As we discussed earlier, there are multiple pathways or routes to an uncontested divorce, and one of the routes is mediation. Mediation involves a person (the mediator) who acts as an impartial intermediary between the parties of the divorce.
This impartial third-party will attempt to resolve any issues by facilitating negotiation between the parties. In many cases, this is done by shuffling between the parties in separate rooms; but, this may also happen in a single room, although the parties usually never communicate directly with each other. For a full treatment on mediation, see our step-by-step guide to this process.
If the mediation is successful, then the parties may still proceed with an uncontested divorce. The mediator will submit the agreements reached by the parties to a judge, and then the agreements will be reviewed prior to being put into effect.
As long as nothing proceeds to litigation in court, the divorce is still considered uncontested. Parties should keep in mind, however, that even mediation can still prove expensive. Mediators can charge a hefty hourly fee, and the incidental fees of mediation can also add up quickly.
This means that parties have an incentive to reach agreements prior to mediation if possible.
As mentioned, if the parties have any unsettled issues after the initial paperwork is filed, the parties will be referred to a mediator.
This is standard procedure in the State of Maine. If children are involved, then at least one round of mediation is mandatory; but the court will still recommend mediation even if no children are involved.
Then, after the first mediation process, there will be a conference in order to review the results of mediation. Then there will be an additional court hearing to further review what has happened thus far, followed by a second mediation process.
This is followed by an additional conference, and then another court hearing.
However, depending on the situation, parties may be able to bypass some of these procedures and proceed to a final hearing immediately following the first mediation. This may happen if the parties were able to agree swiftly and strongly feel that their agreements are fair and reasonable.
If the parties manage to settle all their issues prior to mediation, then they may be able to immediately proceed to a final hearing to review their agreements. If everything passes inspection, then the judge may issue a final order right away.
Given the nature of many divorces, this tends to happen rarely, but clearly the parties have an incentive to proceed in this manner if possible.
Simply put, contested divorce complicates things in a very severe way. This is why parties need to think very carefully when it comes to proceeding with a contested divorce.
Couples need to ask themselves two main questions: (1) is a contested divorce worth the added stress? (2) Is a contested divorce worth the financial burden?
Everything is ultimately dependent on the specific circumstances of the case. And the reason for this is because divorce agreements need to be fair and reasonable.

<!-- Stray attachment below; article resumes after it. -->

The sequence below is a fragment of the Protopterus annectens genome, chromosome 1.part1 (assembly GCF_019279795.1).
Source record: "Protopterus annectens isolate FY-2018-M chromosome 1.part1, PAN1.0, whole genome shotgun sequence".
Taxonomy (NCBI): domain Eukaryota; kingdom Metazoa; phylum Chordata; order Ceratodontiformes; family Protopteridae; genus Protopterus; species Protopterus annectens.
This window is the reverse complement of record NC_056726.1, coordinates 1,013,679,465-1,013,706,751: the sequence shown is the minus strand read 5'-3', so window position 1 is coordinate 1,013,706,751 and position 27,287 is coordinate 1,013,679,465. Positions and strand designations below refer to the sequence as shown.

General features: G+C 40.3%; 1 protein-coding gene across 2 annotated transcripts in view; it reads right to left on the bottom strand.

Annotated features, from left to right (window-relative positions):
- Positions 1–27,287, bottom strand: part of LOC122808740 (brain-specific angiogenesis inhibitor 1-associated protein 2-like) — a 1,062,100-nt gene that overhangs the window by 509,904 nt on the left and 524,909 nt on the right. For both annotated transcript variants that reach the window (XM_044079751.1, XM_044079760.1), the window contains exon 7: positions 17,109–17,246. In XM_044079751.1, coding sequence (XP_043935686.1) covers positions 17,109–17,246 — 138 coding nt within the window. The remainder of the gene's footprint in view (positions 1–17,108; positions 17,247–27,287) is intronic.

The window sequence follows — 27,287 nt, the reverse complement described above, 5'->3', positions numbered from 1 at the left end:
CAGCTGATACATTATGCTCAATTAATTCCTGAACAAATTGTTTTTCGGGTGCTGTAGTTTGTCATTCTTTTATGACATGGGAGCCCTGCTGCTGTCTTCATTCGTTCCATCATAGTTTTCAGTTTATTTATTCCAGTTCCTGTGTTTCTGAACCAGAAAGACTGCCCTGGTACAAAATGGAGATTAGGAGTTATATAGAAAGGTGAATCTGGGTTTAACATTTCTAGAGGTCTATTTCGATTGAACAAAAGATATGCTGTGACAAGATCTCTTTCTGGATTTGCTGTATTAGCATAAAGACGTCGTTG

In some cases, a person may be tempted to go through with an uncontested divorce because of the simplicity and financial benefits. But, this may not be the appropriate solution for any number of reasons.
Consider the following scenario: a person initiates a divorce, and then comes to a reasonable agreement on all issues except property division.
On this issue, the filer wants the vast majority of the marital assets because he or she experienced a large increase in earnings after completing his or her medical degree and residencies. During the marriage, the defendant sacrificed a great deal in the form of contributing to the educational costs incurred by the plaintiff, childcare and homemaking, and so forth.
Instead of complying with the plaintiff’s demands regarding property division, the defendant inclines to head to litigation for a resolution. In this situation, litigation may not be inadvisable because of the circumstances. In fact, litigation may even be financially beneficial in this scenario.
Consider another scenario: a person files for divorce, properly serves the paperwork, and then ultimately cooperates with the defendant fairly on all issues except for child custody.
Seemingly out of nowhere, the plaintiff begins to claim that the defendant behaved in an abusive manner toward their children. The plaintiff attempts to use this as a reason to obtain primary physical custody and minimize visitation for the defendant.
To the defendant, it is clear that the plaintiff is making these claims because of a desire for revenge. In this scenario, litigation may be necessary because a judge is needed to view the evidence and make a determination.
The plaintiff is not willing to fairly work through these issues in mediation, and so there is essentially no other option apart from litigation.
Uncontested divorce and contested divorce are major issues in the context of Maine family law. In this post, we’ve tried to give an overview of these issues, their implications, and some of procedures involved.
A full account of all the technical and procedural requirements of uncontested and contested divorce would require a longer treatment. For now, the crucial thing to take away is that, generally speaking, uncontested divorce is in the interests of most parties seeking divorce.
The reason is because uncontested divorce minimizes stress and cuts down on costs. However, as we’ve pointed out, there may be situations in which contested divorce is necessary to achieve an equitable outcome.
This is usually the case when couples are unable to develop a workable custody agreement, or have issues involving property division.
The attorneys at The Maine Divorce Group understand how emotional and complex the divorce process can be and we are here to help.
Call to speak with a member of our team today, who can discuss your case and set up a consultation with one of our attorneys.